There are some who have worried that this will all be disrupted if the Graham amendment relating to university governance passes in November. I do not share that fear. Although I do not support the Graham amendment, its adoption will not very much change the view from the president’s office. There will still be a board of trustees, and there will still be a board to address statewide issues of education.
My principal concern with the Graham amendment is that governance issues are a distraction from the core issue of Florida education, and that issue is resources.
I am proud of what we have been able to accomplish at this university, and we ought to note that a great deal of this has been in areas where we had the least legislative interference-fund raising, athletics, international programs, continuing education, contract and grant activity.
The promise of the new governance system was that our trustees would have the flexibility and the authority to set policy and, for this system to work, the trustees must be empowered to set tuition and fees.
With those new resources, I hope that we will address the critical issues confronting this university and those issues are the size of faculty, faculty salaries and support for graduate education.
You may remember that I have been reluctant to talk about my vision for Florida State University, and this reluctance has been born, not from my lack of ideas or suggestions for our future, but, rather, from a realization that, if this university community adopts the vision of only one of its members, that vision cannot be an enduring one.
Only by developing a consensus of faculty, staff, administrators, donors and, yes, students, are we likely to advance in any significant way.
So our vision has been set through discussion and debate, by weighing alternatives and measuring the costs. If we judge our success by the standard we set for ourselves in the Commissions on the Future, we have achieved a great deal.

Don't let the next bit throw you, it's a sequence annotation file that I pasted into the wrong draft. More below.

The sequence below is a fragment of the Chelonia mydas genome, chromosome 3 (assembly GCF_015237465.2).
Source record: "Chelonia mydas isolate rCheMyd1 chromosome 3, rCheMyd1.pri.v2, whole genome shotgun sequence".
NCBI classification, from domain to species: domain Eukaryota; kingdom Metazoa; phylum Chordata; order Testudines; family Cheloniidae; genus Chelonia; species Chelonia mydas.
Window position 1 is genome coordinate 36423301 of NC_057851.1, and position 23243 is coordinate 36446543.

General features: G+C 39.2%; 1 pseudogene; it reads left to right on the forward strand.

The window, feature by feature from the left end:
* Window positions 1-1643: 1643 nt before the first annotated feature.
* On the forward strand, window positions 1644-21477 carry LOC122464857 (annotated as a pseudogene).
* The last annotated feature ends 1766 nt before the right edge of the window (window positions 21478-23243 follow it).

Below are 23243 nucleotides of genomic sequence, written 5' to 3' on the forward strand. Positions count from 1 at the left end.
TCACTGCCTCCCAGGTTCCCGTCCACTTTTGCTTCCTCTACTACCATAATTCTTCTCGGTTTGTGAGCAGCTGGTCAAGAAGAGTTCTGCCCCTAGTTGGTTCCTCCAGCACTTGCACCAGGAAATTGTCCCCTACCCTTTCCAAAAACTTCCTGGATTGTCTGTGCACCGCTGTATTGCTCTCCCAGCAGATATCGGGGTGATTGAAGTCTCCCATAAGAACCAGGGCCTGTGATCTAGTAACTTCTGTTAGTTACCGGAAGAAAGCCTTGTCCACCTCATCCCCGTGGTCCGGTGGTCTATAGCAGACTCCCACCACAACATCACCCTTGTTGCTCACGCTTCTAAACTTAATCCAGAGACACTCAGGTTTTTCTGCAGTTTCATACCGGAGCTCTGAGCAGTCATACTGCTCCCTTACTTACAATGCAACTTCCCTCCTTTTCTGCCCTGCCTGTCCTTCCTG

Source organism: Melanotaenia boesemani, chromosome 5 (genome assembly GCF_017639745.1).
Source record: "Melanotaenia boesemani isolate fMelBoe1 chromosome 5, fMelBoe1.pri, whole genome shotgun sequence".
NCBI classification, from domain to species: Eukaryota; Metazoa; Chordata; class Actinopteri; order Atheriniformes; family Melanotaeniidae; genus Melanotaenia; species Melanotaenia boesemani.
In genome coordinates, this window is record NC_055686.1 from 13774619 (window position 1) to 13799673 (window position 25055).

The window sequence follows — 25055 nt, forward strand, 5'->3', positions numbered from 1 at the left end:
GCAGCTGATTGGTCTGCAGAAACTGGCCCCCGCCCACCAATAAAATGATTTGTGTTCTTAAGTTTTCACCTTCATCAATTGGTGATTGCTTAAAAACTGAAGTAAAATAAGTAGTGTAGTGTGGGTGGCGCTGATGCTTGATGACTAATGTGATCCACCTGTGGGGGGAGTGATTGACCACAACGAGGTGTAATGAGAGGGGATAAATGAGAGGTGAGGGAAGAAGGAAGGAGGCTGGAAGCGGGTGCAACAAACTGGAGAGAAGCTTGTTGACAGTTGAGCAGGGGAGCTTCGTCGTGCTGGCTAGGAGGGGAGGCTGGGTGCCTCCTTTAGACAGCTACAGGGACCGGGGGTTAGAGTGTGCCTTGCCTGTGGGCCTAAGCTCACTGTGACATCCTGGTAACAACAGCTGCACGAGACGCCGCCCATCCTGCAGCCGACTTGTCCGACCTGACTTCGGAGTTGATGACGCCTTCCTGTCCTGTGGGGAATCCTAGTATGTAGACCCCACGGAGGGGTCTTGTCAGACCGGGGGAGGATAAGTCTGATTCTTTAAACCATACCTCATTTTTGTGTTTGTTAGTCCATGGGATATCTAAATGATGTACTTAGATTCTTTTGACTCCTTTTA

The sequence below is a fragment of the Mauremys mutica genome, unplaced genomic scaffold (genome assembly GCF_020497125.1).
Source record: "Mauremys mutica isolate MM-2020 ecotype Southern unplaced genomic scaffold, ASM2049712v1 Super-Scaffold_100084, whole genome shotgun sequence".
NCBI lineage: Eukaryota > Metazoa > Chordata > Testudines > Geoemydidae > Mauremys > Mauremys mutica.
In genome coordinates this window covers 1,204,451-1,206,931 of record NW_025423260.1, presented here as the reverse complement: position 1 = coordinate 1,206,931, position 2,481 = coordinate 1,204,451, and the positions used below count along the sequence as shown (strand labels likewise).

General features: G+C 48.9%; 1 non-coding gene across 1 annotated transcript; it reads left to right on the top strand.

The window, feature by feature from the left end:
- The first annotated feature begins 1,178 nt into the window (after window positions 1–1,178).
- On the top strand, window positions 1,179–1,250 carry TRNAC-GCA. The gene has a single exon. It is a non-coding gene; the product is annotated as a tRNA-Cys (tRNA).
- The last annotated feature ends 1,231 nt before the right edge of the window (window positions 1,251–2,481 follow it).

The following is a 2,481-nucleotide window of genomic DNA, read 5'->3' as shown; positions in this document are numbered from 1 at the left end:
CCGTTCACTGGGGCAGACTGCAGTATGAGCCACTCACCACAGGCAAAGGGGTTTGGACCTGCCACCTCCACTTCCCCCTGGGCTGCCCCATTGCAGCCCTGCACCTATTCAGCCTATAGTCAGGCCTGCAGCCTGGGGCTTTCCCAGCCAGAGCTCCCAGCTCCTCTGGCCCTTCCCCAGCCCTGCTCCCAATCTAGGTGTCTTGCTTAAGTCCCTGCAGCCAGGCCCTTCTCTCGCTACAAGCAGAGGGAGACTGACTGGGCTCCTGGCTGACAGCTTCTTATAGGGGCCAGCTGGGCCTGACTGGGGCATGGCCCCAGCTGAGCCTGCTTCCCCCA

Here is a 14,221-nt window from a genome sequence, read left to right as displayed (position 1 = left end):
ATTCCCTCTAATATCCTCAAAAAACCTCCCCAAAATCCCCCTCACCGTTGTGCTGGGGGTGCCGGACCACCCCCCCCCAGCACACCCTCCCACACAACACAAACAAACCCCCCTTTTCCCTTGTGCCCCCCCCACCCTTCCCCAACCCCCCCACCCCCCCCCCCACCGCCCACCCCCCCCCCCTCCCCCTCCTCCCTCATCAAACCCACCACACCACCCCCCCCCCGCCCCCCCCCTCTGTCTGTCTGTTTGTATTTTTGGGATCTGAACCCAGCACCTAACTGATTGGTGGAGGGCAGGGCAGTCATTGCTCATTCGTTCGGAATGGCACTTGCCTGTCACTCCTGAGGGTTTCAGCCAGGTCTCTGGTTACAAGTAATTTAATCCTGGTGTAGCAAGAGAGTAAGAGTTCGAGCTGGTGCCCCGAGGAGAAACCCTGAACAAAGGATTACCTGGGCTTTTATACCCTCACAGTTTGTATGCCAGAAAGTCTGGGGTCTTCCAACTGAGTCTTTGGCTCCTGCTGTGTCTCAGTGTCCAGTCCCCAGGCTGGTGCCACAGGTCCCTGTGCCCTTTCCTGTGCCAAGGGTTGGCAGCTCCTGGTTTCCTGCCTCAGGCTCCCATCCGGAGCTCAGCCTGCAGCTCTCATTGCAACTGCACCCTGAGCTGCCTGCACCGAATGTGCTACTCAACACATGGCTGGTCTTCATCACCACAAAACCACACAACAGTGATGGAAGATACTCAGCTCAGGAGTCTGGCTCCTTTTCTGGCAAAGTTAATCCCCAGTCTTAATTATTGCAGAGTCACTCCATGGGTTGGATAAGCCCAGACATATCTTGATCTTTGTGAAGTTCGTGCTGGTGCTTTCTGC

The vision of this faculty has already produced some incredible results, and I want to particularly recognize the achievement of individual faculty by drawing on only a few of many possible illustrations.
Well over a decade ago, before I came as president, Jack Crow decided that we could enter the competition for the National High Magnetic Field Laboratory. In the same general time period, Bob Holton, Marie Krafft and their research team were pushing to perfect their development of Taxol.
Each of these efforts matured after I came, and each has had incalculable benefits to society. Each has also brought profound benefits to this university, and the success in each case has not dampened the eagerness of Jack Crow or Bob Holton to pursue new projects, to open new avenues of discovery.
The same intensity I see in the eyes of Jack and Bob are in the eyes of Bob Butler and Suzanne Farrell, of Jim Smith and Kurt Hofer, Terry Coonan and Barney Twiss. I hear that intensity when Nancy de Grummond tells Patsy and me that she is the luckiest person in the world to be paid for doing what she loves, and when Nancy Smith Fichter says that theatre can achieve what she already achieved in dance-the best program in the country.
It is the passion of our faculty for excellence that makes this university great.
Now, as I prepare to leave a place that Patsy and I have learned to love and appreciate more each year, I hope that the future will continue to support the shared vision and that we can create a place where faculty and students will not be content with what we have already gained.
My hope for the future is that we will continue to be that unique place that was specially stamped by the great convergence of 1947, when the culture, the civility and the appreciation for liberal arts that characterized FSCW merged with the can-do, conquer-the-world spirit of the returning World War II veterans.
As this university enters the sixteenth decade of its existence, I believe that its greatest years lie ahead, and I look forward to watching your success with pride at having been your colleague in these exciting years.